Farm Animal Welfare – it’s now seen as a strategic opportunity by many global companies.

The benchmark…

I was fortunate enough to attend the launch of the 6th BBFAW report evaluating the performance of 110 large food institutions. The headline was ‘good progress but still a long way to go’.

Thank you to Nicky Amos for inviting me, one of the best events I have ever attended.

The venue was the London Stock Exchange – strange setting you may possibly think? Not so, it became very evident when David Harris, Head of sustainable investment at FTSE Russell opened the event by talking about how investors are closely linking sustainability and animal welfare metrics with share performance and valuation.

All business should take note – as the consumer becomes more aware and demands greater transparency on the goods that they are buying, companies that are transparent with their performance in dealing with ethical, sustainability and animal welfare issues will outperform those that are not.

Steve McIvor – chief executive of World Animal Protection made some great comments : ‘Consumers are showing that they increasingly care about the welfare of animals when they are deciding where to eat’.

The Foodservice industry still has ‘a lot more work to do’ providing transparency of animal welfare in their supply chains according to the new report. Despite making some progress (JD Wetherspoons rose 3 places) in the Business Benchmark on Farm Animal Welfare, pub & restaurant chains lag behind retailers and manufacturers and still need to make improvements.

No hospitality company achieved the ‘tier one’ status in the ranking but McDonald’s & our very own Greggs placed towards the top of tier two after making farm animal welfare a part of their business strategies.

The likes of KFC, Pizza Hut and Starbucks managed tier five, defined as showing limited evidence of implementation, while Subway and Burger King both ranked in tier four, and were defined as making progress. Waitrose, Marks & Spencer and The Co-operative Group all achieved tier one ranking.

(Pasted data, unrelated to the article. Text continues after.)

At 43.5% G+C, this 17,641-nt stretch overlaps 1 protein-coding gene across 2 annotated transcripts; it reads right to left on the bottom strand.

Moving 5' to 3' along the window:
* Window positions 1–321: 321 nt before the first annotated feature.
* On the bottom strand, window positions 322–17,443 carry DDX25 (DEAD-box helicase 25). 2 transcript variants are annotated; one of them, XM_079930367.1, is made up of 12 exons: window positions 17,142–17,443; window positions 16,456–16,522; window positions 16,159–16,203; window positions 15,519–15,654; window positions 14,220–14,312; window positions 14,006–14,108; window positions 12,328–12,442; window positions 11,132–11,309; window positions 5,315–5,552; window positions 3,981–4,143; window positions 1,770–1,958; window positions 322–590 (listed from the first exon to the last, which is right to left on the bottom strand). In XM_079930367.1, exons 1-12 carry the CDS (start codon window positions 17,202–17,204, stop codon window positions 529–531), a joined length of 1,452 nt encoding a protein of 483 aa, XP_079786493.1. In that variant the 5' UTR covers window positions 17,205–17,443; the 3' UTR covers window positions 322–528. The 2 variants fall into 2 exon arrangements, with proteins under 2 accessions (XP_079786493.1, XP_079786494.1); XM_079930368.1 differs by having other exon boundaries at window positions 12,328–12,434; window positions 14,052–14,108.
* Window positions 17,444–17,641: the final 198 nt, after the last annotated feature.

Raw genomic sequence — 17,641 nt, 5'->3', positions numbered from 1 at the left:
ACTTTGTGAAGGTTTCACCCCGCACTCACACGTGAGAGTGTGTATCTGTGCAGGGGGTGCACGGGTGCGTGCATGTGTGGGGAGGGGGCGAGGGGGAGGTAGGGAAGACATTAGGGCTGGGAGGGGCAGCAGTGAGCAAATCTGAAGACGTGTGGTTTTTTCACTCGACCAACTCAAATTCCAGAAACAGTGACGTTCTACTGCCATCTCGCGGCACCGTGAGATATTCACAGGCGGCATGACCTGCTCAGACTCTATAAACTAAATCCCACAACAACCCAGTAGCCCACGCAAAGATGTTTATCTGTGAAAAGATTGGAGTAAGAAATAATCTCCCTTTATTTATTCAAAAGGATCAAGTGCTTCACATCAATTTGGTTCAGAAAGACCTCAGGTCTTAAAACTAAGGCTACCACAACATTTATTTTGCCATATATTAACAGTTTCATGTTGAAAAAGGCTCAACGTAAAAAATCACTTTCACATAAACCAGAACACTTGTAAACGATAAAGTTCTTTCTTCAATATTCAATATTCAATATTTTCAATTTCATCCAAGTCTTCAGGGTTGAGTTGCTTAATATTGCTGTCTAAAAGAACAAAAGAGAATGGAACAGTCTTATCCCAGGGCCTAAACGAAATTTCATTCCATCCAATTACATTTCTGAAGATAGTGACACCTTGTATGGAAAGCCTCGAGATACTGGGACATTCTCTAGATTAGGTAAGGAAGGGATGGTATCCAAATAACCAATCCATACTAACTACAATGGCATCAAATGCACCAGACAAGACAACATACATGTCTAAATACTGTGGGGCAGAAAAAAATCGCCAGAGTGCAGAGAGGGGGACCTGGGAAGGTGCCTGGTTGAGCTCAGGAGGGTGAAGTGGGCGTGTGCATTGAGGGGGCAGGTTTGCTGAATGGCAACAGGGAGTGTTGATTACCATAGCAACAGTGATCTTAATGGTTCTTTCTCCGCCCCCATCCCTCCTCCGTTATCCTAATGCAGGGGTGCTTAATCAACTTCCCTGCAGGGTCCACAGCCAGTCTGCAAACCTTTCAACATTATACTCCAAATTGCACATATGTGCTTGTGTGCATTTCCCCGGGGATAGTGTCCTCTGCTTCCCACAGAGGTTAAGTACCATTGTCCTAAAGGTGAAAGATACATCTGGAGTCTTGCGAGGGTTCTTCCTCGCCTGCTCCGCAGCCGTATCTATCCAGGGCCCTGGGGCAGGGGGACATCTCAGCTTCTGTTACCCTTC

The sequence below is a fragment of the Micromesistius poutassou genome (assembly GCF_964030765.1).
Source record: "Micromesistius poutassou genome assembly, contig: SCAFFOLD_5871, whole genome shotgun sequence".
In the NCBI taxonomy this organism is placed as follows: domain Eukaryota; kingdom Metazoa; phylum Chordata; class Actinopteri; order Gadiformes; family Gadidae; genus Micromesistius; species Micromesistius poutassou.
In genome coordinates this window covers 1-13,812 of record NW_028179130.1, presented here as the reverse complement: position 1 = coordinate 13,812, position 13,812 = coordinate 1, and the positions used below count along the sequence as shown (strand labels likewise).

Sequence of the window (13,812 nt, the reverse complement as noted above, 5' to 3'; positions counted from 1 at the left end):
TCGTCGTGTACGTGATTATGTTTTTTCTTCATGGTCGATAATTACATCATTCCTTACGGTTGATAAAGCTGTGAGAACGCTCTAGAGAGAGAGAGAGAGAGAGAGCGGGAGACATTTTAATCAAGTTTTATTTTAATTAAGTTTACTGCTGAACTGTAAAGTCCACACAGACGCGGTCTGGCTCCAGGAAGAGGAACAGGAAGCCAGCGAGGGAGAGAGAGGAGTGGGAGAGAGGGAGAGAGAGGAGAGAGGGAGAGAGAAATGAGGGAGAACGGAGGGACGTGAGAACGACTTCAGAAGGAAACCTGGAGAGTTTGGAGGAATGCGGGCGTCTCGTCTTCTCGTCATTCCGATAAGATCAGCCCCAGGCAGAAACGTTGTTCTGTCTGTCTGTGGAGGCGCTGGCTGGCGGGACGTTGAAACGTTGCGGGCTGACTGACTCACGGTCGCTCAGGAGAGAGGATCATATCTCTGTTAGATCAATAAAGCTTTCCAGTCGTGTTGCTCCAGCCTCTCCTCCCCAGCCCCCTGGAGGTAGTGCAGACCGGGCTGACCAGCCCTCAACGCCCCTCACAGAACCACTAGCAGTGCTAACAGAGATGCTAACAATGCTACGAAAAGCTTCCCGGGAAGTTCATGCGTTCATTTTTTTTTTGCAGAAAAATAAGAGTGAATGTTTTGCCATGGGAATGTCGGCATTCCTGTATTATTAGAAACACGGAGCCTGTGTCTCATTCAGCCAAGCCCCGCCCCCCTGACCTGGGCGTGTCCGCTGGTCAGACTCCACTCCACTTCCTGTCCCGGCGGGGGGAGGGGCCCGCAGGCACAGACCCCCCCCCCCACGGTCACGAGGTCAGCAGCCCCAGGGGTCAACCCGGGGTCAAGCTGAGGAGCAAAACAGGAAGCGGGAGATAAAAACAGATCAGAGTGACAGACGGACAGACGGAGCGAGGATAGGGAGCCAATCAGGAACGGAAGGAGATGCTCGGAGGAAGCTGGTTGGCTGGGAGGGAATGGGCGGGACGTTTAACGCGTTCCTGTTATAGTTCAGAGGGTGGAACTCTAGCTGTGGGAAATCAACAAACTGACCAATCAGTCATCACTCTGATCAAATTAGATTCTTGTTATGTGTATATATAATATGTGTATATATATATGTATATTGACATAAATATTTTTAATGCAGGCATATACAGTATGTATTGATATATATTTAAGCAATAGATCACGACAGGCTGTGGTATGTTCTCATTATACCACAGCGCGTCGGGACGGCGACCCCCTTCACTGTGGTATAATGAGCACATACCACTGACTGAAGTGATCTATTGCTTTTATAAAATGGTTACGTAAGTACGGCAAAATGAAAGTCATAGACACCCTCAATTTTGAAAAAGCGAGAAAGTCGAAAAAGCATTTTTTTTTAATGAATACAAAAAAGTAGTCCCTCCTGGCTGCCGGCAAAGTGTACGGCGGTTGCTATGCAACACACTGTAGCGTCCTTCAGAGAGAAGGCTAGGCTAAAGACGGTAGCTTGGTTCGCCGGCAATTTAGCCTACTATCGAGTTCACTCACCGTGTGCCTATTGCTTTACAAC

The stats are staggering. Globally, 50 billion chickens are slaughtered every year (that’s 7500 every 10 seconds) – a large proportion of those live in unacceptable conditions. A lot of work is being done with the emerging markets of countries such as China, Brazil and Thailand.

 

Did you know that the largest dairy industry in the world is in India? China produces 700 million pigs per year – the UK produces 10 million. Big numbers, lots of animals.

The report scores companies on 4 areas:

·      Management policy & commitment

·      Governance & management

·      Leadership & innovation

·      Performance reporting & impact – increasingly becoming more important

Similar to the Modern Slavery act 2015, it’s not good enough just to have a policy in place. The company needs to have the commitments as part of their culture and strategy and more importantly, measure and report on their performance.

Only 11% of companies report on animal welfare outcomes – that’s 12 out of 110 global businesses. The answer is data and technology.

Can blockchain fill this void? Possibly. There are more and more commentators on this subject, very few are experts and it’s unproven in food. Watch this space and I aim to provide more insight on this subject soon.

There is existing technology that maps supply chains and is able to harvest sustainability & animal welfare KPIs from any part of that chain – look at my linked in profile and you will find out who they are!

Transparency will be king – do not underestimate the power of transparency. Technology will be the vehicle for this much need transparency.

If any of the above has resonated and you would like to discuss this subject further, lets connect and get in touch. I am heading up a project to drive collaboration in the foodservice industry focusing on compliance, ethical and animal welfare performance. All fingers point towards integrity.

Don’t get me started on integrity (doing the right thing even when nobody is looking). That subject is for another day.

I also love feedback – good, bad and ugly, it’s how we all grow so please let me know your thoughts.

Have a great day

Dan McGlynn

Authenticate IS

Original posted here:

https://www.linkedin.com/pulse/farm-animal-welfare-transparency-so-call-me-maybe-dan-mcglynn/

Towards a Transparency Culture in the Food Chain

This article is written by John G. Keogh.

Conventional wisdom suggests that transparency is an irrefutable practice in public and private sector governance (1). In fact, transparency is viewed as foundational for the efficient functioning of markets and provides a bedrock layer for trust to function as a ‘social lubricant’ by reducing information asymmetry (2). Although there is a complex bidirectional relationship between transparency and trust, increased transparency increases trust, according to a growing number of empirical findings and industry research.